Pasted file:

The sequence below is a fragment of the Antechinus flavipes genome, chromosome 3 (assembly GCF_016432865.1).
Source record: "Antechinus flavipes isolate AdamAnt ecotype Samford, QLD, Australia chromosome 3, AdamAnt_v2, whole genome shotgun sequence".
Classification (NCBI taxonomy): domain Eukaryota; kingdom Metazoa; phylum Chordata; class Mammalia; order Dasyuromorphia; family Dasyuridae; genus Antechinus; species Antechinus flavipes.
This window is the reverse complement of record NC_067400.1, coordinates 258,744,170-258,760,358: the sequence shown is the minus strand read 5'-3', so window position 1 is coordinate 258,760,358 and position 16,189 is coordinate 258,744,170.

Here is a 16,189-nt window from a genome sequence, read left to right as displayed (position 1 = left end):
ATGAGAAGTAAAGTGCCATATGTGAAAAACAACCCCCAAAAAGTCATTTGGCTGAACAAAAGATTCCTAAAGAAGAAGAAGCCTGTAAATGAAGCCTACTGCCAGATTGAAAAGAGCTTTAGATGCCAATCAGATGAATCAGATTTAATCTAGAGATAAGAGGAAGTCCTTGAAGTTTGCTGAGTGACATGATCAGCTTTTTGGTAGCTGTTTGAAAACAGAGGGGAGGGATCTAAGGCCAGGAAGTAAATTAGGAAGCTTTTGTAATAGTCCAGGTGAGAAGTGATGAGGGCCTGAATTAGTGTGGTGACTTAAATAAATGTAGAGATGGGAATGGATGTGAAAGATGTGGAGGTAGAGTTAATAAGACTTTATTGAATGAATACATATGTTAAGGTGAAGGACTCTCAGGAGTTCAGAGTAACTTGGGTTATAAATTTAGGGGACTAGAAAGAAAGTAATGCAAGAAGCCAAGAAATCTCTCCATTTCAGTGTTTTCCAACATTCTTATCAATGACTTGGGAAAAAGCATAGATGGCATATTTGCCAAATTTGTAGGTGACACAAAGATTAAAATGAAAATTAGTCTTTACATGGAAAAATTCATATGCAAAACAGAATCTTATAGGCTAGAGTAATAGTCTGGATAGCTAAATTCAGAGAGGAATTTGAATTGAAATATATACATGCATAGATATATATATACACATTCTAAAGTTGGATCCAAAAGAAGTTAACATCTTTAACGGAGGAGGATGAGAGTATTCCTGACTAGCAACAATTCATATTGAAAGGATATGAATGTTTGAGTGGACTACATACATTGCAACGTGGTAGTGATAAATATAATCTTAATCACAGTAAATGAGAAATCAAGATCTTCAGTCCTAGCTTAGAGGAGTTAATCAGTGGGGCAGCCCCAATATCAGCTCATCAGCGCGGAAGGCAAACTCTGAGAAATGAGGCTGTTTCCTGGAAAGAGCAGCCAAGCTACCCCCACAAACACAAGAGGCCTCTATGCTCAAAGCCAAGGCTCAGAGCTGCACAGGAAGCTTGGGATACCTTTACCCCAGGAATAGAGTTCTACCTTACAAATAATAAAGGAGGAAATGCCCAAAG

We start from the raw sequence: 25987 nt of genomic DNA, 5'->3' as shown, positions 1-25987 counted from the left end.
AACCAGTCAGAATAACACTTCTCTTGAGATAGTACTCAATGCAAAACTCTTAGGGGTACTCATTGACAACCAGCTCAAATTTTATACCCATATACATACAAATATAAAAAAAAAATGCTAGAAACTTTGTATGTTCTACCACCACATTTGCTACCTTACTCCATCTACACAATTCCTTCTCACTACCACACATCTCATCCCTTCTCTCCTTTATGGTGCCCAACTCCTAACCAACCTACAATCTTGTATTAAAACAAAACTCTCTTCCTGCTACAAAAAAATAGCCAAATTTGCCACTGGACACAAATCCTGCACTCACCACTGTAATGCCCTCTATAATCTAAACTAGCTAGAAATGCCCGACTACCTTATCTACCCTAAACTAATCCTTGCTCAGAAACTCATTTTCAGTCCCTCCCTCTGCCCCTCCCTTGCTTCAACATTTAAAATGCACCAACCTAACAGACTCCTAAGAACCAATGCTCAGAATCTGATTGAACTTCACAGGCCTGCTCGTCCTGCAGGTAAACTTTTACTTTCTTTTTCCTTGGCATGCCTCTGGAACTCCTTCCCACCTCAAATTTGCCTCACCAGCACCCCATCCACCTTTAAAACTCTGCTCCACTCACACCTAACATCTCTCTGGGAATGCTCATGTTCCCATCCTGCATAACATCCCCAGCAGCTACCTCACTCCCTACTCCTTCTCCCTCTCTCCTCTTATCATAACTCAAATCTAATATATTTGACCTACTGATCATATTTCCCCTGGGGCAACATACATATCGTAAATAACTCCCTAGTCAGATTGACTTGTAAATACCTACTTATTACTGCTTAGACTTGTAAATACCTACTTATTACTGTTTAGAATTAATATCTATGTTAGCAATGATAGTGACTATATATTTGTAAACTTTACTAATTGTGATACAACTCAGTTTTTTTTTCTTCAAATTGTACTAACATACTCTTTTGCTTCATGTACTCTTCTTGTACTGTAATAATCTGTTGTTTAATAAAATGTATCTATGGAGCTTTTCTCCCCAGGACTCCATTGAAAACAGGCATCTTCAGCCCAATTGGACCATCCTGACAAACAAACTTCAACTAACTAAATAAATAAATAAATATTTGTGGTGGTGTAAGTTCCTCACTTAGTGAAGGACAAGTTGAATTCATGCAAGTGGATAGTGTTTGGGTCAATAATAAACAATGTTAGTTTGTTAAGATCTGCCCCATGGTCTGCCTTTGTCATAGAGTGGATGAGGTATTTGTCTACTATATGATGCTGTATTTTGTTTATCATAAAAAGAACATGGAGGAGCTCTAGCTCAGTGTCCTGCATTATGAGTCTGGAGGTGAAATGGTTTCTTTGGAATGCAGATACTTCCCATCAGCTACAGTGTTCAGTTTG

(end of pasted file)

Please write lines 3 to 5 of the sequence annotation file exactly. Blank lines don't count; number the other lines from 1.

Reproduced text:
Classification (NCBI taxonomy): domain Eukaryota; kingdom Metazoa; phylum Chordata; class Mammalia; order Dasyuromorphia; family Dasyuridae; genus Antechinus; species Antechinus flavipes.
This window is the reverse complement of record NC_067400.1, coordinates 258,744,170-258,760,358: the sequence shown is the minus strand read 5'-3', so window position 1 is coordinate 258,760,358 and position 16,189 is coordinate 258,744,170.

Here is a 16,189-nt window from a genome sequence, read left to right as displayed (position 1 = left end):